A Beautiful Picture

A Beautiful Picture

scottvanv on August 10th, 2013

I haven’t posted for a while because nothing has really happened.  The Dow dropped a bit and then came right back up to the big red line from my last post.  And stayed there.  And then today I read this: an article about Advance Decline (A/D) lines and how they can help to predict long term tops.  Sigh…   (The author, Kevin Marder, writes one of the newsletters I read.)  His article is titled the same as mine, but without the question mark.  Again, sigh…

Combine this with my Big-Red-line-different-type-of-technical-analysis and this might just be a big ol’ top.  And I thought the economy was supposed to be getting better.  Now, he does note in his article that that his A/D trigger occurred in ’98, just before the big runup to 2000, so it’s possible that the market will break through the red line and then begin a new pattern, outside of the Big-Red-Line pattern.  It’s also possible that there’s a really major trend line flowing underneath the pattern we’re currently in, which would mean that we might not crash to Dow 6000 if we were to top right now.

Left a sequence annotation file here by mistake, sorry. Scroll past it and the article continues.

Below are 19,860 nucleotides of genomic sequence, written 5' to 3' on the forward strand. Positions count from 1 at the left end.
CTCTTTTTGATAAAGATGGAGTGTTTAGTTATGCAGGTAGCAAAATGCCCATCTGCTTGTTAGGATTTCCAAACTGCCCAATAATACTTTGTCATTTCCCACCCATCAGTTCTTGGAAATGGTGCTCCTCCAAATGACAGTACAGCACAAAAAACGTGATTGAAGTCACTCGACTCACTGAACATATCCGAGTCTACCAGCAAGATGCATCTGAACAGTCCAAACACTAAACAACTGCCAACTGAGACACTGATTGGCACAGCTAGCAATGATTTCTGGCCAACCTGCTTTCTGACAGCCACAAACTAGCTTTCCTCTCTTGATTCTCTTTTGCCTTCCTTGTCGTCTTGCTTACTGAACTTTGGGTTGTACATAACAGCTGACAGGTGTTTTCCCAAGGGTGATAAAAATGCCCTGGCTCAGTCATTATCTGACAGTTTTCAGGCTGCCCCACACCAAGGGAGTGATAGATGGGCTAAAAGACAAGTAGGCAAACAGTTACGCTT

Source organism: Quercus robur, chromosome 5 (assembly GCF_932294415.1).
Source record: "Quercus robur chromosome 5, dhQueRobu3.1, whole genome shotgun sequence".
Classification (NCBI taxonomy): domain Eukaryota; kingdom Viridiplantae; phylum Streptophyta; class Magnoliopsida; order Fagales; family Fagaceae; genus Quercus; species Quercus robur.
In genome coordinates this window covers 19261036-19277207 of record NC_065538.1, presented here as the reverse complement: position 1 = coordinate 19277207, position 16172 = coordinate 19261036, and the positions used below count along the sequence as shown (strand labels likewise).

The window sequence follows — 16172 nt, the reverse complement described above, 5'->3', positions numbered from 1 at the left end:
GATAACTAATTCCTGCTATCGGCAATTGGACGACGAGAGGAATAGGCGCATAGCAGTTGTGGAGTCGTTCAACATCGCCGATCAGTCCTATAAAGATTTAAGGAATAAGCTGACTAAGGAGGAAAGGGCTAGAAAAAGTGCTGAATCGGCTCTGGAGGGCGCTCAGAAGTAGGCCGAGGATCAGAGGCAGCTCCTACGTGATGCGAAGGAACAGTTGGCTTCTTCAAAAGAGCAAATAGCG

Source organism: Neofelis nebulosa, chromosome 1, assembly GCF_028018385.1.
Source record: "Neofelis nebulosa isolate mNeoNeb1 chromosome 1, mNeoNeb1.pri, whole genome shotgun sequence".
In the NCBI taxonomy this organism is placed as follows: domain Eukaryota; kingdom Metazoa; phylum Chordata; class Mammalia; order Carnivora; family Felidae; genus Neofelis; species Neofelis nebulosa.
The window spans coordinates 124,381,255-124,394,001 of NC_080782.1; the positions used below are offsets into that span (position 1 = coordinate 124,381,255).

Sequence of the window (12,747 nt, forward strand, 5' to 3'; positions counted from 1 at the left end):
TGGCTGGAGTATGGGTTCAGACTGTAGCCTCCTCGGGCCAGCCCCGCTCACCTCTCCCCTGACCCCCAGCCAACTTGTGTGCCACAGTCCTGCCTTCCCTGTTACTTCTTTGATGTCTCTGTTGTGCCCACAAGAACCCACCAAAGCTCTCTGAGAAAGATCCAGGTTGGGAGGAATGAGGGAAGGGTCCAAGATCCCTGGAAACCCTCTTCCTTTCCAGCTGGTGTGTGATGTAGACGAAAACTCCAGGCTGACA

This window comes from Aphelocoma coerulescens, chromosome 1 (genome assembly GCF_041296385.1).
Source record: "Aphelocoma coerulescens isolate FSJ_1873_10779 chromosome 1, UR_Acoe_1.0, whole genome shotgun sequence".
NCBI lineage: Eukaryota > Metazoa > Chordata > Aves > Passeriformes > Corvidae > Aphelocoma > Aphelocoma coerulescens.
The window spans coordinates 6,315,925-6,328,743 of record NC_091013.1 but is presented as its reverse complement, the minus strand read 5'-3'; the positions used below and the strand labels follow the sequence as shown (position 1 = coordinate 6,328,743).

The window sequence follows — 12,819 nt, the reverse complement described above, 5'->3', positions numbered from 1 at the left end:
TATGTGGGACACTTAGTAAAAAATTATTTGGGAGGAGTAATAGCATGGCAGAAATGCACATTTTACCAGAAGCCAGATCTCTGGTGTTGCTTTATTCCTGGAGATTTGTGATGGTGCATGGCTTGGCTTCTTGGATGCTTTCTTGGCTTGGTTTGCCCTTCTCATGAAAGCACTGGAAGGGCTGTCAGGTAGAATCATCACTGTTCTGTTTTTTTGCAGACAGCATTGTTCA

My best guess…stocks are not really overvalued at the moment like they were massively in 2007.  With interest rates as low as they are, one could almost argue they’re undervalued.  So we’re not really in a bubble…I think people are pretty wary of our last two bubbles so PE ratios aren’t inflating like mad.  I also don’t think that we’re going to return to boom times anytime soon, because our demographics simply won’t allow for it (see previous posts).  The Fed is fighting  deflation with everything they’ve got…so instead of a massive depression, we got a major recession…and now I think we’re likely to economically just muddle along for some time with, perhaps, a medium depth crash somewhere in the near future.

I’m 100% cash at the moment…and frankly I’ve done very poorly this year relative to the market as a whole.  I’ve been re-evaluating my strategy (read: sucking on my thumb) and have stepped away for a bit to attempt to understand why.

scottvanv on June 18th, 2013